The cause of tinea barbae is most often a zoophilic (animal) fungus:
- T. verrucosum (originating from cattle)
- T. mentagrophytes var. equinum (originating from horses)
Tinea barbae is usually due to infection of coarse facial hair with an ectothrix pattern (spores on the outside). In ectothrix infections, the fungal filaments (hyphae) and spores (arthroconidia) cover the outside of the hair.
Image supplied by Dr Shahbaz A. Janjua
Clinical features of tinea barbae
Tinea barbae most often affects farmers and is due to direct contact with an infected animal. It is rarely passed from one person to another.
Tinea barbae is usually very inflamed with red lumpy areas, pustules and crusting around the hairs (kerion). The hairs can be pulled out easily. Surprisingly, it is not excessively itchy or painful.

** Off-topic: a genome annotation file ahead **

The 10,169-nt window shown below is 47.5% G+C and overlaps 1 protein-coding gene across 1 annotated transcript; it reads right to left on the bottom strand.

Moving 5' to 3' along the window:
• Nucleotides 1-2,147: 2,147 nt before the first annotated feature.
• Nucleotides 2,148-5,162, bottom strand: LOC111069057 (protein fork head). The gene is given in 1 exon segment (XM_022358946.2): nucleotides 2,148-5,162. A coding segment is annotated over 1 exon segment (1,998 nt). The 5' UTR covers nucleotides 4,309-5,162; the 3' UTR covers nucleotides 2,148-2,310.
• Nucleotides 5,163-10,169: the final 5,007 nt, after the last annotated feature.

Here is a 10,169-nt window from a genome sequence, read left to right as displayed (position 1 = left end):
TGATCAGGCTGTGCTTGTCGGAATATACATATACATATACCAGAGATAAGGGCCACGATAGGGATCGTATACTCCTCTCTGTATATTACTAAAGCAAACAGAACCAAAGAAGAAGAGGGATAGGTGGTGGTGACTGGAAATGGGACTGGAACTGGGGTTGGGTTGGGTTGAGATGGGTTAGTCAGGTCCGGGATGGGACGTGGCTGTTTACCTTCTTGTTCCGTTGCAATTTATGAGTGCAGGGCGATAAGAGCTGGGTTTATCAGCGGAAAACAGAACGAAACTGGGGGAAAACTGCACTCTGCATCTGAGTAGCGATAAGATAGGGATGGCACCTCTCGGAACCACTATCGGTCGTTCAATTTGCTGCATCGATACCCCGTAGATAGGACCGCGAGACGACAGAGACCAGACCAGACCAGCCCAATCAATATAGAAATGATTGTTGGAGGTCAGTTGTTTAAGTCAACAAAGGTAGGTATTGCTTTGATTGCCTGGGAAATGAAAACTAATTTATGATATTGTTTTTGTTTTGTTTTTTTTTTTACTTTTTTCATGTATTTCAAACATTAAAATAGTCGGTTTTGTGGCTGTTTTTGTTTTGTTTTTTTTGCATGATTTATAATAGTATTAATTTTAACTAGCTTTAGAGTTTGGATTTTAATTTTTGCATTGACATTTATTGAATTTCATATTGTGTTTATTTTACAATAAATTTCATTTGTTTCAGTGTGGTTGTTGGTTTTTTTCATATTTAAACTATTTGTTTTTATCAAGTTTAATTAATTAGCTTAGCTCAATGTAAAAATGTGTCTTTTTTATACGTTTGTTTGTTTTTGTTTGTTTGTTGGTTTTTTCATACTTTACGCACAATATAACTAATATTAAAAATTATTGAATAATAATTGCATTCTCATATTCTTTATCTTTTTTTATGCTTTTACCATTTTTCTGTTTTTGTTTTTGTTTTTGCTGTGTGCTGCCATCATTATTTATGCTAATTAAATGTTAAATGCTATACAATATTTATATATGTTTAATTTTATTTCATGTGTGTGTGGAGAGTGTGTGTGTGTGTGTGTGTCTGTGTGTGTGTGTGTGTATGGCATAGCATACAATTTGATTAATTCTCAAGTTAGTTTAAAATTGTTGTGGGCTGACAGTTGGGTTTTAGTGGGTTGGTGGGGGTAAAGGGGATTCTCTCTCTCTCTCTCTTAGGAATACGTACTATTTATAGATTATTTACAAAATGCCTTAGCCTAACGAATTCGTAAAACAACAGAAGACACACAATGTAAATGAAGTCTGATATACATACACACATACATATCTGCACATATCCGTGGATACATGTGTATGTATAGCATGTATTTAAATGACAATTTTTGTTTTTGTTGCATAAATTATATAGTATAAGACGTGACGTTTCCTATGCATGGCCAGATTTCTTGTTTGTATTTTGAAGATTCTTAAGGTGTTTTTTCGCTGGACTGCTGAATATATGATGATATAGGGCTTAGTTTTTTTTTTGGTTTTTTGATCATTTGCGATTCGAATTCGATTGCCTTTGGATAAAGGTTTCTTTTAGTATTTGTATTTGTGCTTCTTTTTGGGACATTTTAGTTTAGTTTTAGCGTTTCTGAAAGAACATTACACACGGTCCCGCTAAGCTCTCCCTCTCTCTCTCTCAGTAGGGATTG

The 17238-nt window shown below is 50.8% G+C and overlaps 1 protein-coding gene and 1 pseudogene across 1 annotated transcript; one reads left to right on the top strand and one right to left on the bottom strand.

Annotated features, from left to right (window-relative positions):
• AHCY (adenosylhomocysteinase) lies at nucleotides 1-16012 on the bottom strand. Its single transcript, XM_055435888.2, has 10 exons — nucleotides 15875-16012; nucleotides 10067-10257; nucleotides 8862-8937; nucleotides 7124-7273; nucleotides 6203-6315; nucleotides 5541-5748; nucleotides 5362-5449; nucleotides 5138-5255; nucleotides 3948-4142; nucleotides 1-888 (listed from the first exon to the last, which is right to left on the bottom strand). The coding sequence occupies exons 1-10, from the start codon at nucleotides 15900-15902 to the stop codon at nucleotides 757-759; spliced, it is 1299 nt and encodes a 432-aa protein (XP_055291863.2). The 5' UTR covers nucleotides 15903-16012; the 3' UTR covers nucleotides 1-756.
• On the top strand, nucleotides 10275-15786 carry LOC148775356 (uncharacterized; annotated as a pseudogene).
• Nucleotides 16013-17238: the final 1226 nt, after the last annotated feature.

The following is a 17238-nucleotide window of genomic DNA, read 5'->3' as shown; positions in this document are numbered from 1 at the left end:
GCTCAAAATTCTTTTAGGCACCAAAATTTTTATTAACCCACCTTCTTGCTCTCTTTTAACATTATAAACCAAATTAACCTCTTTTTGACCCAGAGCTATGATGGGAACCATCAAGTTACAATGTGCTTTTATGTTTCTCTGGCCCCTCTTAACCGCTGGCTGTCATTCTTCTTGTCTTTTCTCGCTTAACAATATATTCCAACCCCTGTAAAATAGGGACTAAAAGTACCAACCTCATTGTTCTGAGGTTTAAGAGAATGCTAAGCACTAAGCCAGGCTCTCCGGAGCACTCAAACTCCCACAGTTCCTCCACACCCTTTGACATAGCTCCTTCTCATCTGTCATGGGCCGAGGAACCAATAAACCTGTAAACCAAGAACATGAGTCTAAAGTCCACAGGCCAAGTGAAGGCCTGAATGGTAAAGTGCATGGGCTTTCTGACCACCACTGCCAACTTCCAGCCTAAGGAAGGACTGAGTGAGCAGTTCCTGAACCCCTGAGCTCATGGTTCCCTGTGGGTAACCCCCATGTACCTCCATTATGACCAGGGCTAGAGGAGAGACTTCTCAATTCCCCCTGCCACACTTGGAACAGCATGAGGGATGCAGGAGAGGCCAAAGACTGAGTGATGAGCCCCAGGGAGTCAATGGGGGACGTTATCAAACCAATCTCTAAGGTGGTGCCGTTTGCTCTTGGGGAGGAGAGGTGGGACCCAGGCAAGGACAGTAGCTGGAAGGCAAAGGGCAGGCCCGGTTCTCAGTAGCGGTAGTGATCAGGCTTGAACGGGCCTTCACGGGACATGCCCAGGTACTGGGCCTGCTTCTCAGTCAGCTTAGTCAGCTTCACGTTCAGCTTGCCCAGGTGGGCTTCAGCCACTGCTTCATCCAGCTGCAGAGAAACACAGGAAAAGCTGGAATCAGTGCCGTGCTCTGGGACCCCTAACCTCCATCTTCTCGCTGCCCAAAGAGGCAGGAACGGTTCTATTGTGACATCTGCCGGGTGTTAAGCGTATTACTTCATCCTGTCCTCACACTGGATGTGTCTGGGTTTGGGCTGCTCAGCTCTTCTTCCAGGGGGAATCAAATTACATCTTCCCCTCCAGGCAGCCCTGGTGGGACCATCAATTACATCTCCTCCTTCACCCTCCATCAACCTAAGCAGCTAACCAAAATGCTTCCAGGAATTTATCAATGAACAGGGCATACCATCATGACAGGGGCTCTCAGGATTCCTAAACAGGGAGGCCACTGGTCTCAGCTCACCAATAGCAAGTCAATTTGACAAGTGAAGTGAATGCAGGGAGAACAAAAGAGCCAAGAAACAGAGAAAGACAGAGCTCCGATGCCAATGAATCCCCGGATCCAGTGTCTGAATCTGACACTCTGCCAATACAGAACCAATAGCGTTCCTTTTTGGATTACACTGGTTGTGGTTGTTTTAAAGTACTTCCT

Tinea barbae can result in an id reaction, especially just after starting antifungal treatment.
Diagnosis of tinea barbae
The diagnosis of tinea barbae is confirmed by microscopy and culture of skin scrapings and hair pulled out by the roots.